YOSHONIS: LeBron sweepstakes nothing new, if you know your NBA history

By the time you read this, a seismic shift may have occurred in the NBA. Even if you’re not a fan of pro basketball, I’m sure you’ve been hearing about it.

Tonight at midnight is the deadline for LeBron James to decide whether to opt out of his contract with the Cleveland Cavaliers and become an unrestricted free agent or stay with his hometown team for at least one more year.

James may have announced his decision before this paper reaches your hands (or the pixels on your computer screen reach your eyeballs).

If he opts out (a provision of the three-year, $100 million contract he signed in 2016 that would pay him over $35 million next season should he return to Celeveland), he will set off a free-agent feeding frenzy that will have a domino effect on several teams in the league.

The discussion of when, where and if concerning James has already begun, and a lot of that discussion involves hand-wringing and head-shaking by those who lament that he even has a choice in where he will ply his trade next season.

A familiar refrain among those who do the lamenting, the hand-wringing and the head-shaking is, “What has happened to the NBA?”, as if great pro basketball players changing teams is something new.

They bemoan the opportunity that James has to attract other great players to whichever team he chooses to play for, and create a “super-team” from the ground up.

I will never understand the logic of not allowing players who have, through their own hard work and success, put themselves in an advantageous bargaining position in the market, to use that position for their own benefit.

Why shouldn’t James do what’s best for James? If he wants to leave Cleveland (the fans of which should — but most likely won’t — thank him for returning there in the first place and bringing them the only major pro sports title they will likely see in this generation), why shouldn’t he be able to build a team that will make a run at another NBA championship?

Isn’t winning what elite athletes are supposed to crave?

If he went to one of the few teams that can afford him and DID NOT do that, he would be widely and loudly accused of selling out and being all about the money.

One of the teams that has been speculated as a possible destination for James, the Los Angeles Lakers, has a historically well-worn path to its doorstep by elite players from other teams.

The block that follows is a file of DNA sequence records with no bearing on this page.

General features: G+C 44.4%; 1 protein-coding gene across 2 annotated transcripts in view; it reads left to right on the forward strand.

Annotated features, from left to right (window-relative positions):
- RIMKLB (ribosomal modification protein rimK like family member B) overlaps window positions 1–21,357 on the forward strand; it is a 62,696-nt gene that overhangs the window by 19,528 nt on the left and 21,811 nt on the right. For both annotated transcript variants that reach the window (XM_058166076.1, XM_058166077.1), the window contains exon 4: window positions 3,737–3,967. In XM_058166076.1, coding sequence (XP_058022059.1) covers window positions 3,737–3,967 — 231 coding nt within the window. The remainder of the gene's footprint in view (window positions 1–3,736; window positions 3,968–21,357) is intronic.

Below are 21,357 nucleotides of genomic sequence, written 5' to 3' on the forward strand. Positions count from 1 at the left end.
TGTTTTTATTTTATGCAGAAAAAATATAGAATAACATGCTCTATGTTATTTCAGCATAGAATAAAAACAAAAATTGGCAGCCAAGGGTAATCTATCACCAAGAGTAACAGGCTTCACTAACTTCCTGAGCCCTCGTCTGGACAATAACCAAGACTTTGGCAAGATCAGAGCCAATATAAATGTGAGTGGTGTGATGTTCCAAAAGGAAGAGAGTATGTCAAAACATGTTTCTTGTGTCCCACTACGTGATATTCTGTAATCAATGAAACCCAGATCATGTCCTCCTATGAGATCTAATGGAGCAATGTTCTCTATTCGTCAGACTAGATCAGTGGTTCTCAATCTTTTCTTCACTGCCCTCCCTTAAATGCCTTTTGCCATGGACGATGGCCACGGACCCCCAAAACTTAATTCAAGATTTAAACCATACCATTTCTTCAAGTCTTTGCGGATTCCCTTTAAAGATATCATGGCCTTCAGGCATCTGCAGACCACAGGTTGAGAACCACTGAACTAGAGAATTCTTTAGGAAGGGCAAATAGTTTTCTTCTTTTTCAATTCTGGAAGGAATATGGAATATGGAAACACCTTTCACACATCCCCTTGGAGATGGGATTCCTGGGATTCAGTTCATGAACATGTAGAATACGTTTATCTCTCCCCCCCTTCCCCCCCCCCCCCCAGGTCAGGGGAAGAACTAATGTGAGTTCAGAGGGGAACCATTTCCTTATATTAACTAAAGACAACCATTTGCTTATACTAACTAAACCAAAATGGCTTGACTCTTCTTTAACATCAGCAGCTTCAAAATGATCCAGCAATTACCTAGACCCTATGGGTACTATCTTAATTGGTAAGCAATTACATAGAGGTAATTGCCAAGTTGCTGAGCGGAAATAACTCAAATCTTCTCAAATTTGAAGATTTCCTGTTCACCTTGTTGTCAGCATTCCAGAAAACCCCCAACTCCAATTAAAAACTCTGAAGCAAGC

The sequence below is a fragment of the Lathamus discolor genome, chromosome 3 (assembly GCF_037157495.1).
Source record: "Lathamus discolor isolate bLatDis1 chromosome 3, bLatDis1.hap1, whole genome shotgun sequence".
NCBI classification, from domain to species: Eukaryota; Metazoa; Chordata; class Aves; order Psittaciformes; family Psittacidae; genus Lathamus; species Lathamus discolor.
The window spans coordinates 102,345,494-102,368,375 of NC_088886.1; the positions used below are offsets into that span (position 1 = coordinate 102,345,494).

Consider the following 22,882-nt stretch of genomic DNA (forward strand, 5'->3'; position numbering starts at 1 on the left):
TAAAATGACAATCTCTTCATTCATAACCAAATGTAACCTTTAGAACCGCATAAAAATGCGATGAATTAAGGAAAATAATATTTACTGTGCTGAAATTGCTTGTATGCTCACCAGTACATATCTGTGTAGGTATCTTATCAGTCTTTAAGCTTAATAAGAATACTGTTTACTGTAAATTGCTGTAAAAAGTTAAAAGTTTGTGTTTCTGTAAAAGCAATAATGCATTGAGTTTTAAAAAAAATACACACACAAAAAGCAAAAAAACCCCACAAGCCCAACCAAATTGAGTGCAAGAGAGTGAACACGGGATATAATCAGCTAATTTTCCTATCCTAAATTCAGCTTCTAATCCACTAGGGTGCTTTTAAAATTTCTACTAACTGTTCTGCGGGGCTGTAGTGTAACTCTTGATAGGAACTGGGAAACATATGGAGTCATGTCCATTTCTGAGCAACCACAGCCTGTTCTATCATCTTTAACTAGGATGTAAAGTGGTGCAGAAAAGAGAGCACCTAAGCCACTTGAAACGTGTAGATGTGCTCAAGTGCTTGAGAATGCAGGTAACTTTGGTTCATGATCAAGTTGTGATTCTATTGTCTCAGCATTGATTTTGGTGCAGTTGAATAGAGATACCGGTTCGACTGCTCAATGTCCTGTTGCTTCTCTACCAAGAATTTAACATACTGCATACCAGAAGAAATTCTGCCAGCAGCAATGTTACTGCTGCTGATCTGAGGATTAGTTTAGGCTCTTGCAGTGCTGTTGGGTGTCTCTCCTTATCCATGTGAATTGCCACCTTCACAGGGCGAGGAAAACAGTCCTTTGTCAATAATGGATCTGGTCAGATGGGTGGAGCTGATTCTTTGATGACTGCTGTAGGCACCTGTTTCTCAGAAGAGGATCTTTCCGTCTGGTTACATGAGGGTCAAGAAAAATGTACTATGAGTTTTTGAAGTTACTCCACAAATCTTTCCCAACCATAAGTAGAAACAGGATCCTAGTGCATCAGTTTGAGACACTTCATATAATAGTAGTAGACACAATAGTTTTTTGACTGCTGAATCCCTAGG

Two of the very best players of all time, Wilt Chamberlain and Kareem Abdul-Jabbar, both left the teams that drafted them behind, headed to L.A. and led them to championships.

Oscar Robertson — an often-overlooked name in the discussion of best players of all time — was traded from the Cincinnati Royals (now the Sacramento Kings) to the Milwaukee Bucks, where he spearheaded the arrival of free agency in the NBA in the courts. Waiting for him there was a young center named Lew Alcindor (later to become Abdul-Jabbar, and the all-time leading scorer in NBA history — after he went to the Lakers).

It’s nothing new. Even a cursory look at the history of the NBA will tell you that.

If you’re looking for a culprit in all this (and I’m not), point your finger squarely at former NBA commissioner David Stern.

He’s the one who steered the marketing focus of the NBA away from teams and toward individual players, starting with Michael Jordan.

For those of you who don’t know of the NBA before Jordan (a large number, if the tedious LeBron vs. Michael debate for Greatest of All Time debate is any indication), the league was on the brink of extinction in the late 1970’s.

Attendance was low, the NBA-ABA merger had just happened, and the TV contract was so bad that NBA Finals games weren’t shown on live network TV at all.

The universally acknowledged turning point of the league was the arrival of Earvin “Magic” Johnson and Larry Bird for the 1979-80 season.

They brought a new excitement and a new dynamic to the league desperately in need of both.

But Magic and Bird would not have had the impact on basketball that they did without the Lakers and the Celtics, the two most storied teams in the NBA in the league’s only true longstanding rivalry.

If it had been Magic on the San Diego Clippers and Bird on the Denver Nuggets, the idea of a $100 million NBA contract would be even more ridiculous than it already is.

And most of us, other than true basketball die-hards, may have never heard of LeBron James.

But Stern decided to ignore all that and market Jordan as Jordan, and not as a player on the previously perpetually mediocre Chicago Bulls.

Sure, Chicago Bulls jerseys became all the rage in the late 80’s and early 90’s, but you didn’t see Steve Kerr’s name on the back. And you’ve seen almost none outside of Chicago ever since.

The lasting effect of this individual marketing is the perception that teams and team loyalty don’t mean as much to the NBA as the individual players do. I imagine Seattle Supersonics fans might have an opinion about that.

And if the league feels that way, why shouldn’t the players?

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Posted by Scott Yoshonis

Scott is the sports editor of the Manistee News Advocate. You can reach him at (231) 398-3112 or syoshonis@pioneergroup.com.

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